The in-between place. Home, but not settled back into its familiar comforts, its sometimes dangerous comforts. My heart still in Newfoundland, that harsh place that welcomed me with its foggy, rocky arms and taught me so much about who I am. The place that I was always fascinated by, sometimes dismissive of, sometimes ambivalent towards. The place that has now, almost without my noticing, settled itself into my soul so that a part of me will always belong there.
Home is my farm, the place I grew up, the place I love above all other places in the world. I have already written about my deep love for it elsewhere, and I don’t think I can describe it any better than I did there, in the journal Of Land and Living Skies. Page ten.
Ever since I was young, too young to remember how old, I had a deep abiding fear that I would have to leave the farm someday. As I grew older, and read books and learned about the world around me and began to dream of far off places, the fear deepened, for I knew that it was inevitable I would have to leave. Circumstances befell us so that we were transplanted to the city. Not so far geographically, but a galaxy away. Things changed in the city. New friends, new things, new books, new dreams. But the farm, home, always longed for, frequently returned to.
As I grew even older, I knew with certainty that I would have to leave someday, that I would have to go far away. I did not know exactly what it was I would do in this unknowable faraway place, but I knew I would have to go. I travelled, a lot, but always for just days or weeks, and always I was homesick. I didn’t know if I could ever face moving away. I delayed for as long as possible, choosing to study close to home, returning every summer to work in my hometown. But the day came when it was time to go. Acceptance into the Folklore programme at Memorial University of Newfoundland. When I opened the email, I cried. Not tears of joy, but those of sorrow for it meant I had to leave.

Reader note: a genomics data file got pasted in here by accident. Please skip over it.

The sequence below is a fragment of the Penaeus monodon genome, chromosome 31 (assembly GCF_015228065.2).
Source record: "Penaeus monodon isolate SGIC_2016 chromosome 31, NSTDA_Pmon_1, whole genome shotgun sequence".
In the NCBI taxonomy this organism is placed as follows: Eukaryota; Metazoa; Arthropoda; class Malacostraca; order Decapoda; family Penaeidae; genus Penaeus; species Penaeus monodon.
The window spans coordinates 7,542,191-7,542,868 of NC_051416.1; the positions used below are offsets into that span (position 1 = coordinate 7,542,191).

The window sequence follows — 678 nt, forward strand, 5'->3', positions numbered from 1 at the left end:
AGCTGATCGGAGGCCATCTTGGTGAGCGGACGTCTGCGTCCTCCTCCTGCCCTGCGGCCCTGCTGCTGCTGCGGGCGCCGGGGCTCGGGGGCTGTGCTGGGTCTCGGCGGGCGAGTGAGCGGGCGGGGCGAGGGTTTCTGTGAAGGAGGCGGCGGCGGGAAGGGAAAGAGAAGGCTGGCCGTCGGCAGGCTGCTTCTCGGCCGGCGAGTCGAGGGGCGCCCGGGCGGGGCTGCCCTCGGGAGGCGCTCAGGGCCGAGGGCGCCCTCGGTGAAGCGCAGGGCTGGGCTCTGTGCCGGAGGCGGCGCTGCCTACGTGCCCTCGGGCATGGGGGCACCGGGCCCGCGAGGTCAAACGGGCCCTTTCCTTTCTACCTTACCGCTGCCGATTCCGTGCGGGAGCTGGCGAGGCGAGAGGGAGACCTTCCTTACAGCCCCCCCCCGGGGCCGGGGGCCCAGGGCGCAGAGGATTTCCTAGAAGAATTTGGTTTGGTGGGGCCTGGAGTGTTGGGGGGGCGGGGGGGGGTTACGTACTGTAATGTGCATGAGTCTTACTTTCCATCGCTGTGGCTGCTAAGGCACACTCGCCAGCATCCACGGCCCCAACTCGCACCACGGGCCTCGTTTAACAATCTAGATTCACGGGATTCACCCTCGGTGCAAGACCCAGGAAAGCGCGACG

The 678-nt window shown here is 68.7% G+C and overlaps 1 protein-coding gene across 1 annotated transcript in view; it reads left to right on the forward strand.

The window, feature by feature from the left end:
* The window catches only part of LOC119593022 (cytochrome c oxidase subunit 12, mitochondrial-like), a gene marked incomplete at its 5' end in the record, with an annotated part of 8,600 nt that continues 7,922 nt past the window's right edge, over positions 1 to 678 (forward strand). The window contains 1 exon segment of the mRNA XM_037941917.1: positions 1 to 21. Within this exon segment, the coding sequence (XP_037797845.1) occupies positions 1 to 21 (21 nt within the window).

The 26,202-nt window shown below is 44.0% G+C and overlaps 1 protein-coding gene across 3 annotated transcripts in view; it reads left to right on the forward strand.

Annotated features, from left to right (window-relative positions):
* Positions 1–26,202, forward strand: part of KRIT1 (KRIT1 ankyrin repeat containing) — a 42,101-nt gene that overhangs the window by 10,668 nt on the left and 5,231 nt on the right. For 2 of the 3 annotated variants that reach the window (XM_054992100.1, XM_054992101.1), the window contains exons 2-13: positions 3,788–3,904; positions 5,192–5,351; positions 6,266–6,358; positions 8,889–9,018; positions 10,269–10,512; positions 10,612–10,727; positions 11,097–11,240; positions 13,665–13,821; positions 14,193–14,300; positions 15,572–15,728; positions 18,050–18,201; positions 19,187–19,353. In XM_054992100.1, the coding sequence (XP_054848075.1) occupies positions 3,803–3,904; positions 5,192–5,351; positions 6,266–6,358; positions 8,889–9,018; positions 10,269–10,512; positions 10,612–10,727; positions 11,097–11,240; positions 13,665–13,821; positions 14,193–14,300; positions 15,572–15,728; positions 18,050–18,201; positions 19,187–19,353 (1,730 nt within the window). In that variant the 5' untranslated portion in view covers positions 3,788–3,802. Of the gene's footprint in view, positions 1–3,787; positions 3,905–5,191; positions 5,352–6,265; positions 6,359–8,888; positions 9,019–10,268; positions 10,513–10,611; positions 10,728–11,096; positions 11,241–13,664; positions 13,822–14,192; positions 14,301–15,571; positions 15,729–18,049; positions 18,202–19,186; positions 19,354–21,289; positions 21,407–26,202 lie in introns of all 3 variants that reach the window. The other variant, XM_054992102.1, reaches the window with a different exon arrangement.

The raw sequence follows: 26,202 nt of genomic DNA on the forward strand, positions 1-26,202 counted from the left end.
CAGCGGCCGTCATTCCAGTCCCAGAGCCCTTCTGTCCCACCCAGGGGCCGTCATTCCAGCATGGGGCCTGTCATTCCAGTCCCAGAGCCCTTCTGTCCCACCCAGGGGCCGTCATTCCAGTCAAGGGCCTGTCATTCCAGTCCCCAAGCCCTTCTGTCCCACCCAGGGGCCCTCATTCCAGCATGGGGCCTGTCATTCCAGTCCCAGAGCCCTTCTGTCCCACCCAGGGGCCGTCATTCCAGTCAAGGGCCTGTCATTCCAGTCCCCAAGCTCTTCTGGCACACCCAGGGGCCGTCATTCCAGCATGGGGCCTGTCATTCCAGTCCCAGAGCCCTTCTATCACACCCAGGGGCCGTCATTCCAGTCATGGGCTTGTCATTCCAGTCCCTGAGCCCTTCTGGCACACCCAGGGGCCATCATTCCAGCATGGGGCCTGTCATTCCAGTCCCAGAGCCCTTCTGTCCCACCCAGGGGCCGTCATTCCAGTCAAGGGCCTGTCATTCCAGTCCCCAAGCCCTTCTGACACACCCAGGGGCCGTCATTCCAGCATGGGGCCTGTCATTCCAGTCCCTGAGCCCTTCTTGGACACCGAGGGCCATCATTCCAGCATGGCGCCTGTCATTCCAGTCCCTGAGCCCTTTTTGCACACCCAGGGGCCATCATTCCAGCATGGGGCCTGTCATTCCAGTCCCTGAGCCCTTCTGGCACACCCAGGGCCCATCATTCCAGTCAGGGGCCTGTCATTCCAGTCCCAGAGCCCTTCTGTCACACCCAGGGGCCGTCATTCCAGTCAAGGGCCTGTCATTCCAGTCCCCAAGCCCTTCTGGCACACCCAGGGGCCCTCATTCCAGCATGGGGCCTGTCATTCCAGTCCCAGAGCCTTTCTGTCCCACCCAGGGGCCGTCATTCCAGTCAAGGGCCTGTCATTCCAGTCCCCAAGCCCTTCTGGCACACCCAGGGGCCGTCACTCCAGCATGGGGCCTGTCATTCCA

I went, somehow. I’m still not sure how I summoned the willpower to get on that plane and fly away to an unknown place. Something in me knew I had to go. And it was the best thing I ever did. Now, nearly two years later, I am back home and a different person from who I was before. I love my home just as much as I ever did, perhaps even more. In fact, the leaving and the coming back have made me see it in a whole new way. I am here, for now. It is where I always want to be, but now I know that I can leave and come back, because, as my dad says without fail every time I leave, “the farm will always be here waiting for you.”
So, what is this blog? It is still taking shape in my mind, but it will be about place, specifically, this place in southern Saskatchewan, but also other places as they are seen and experienced by a girl from southern Saskatchewan who went away to Newfoundland to become a folklorist. It will be stories, and legends, and histories, and journeys, and adventures, and misadventures, and musings, and folklore. It will be chasing the light.
Willa Cather. 1912. “The Bohemian Girl.” McClure’s Magazine 39: 420-443. Accessible online at the Willa Cather Archive: http://cather.unl.edu/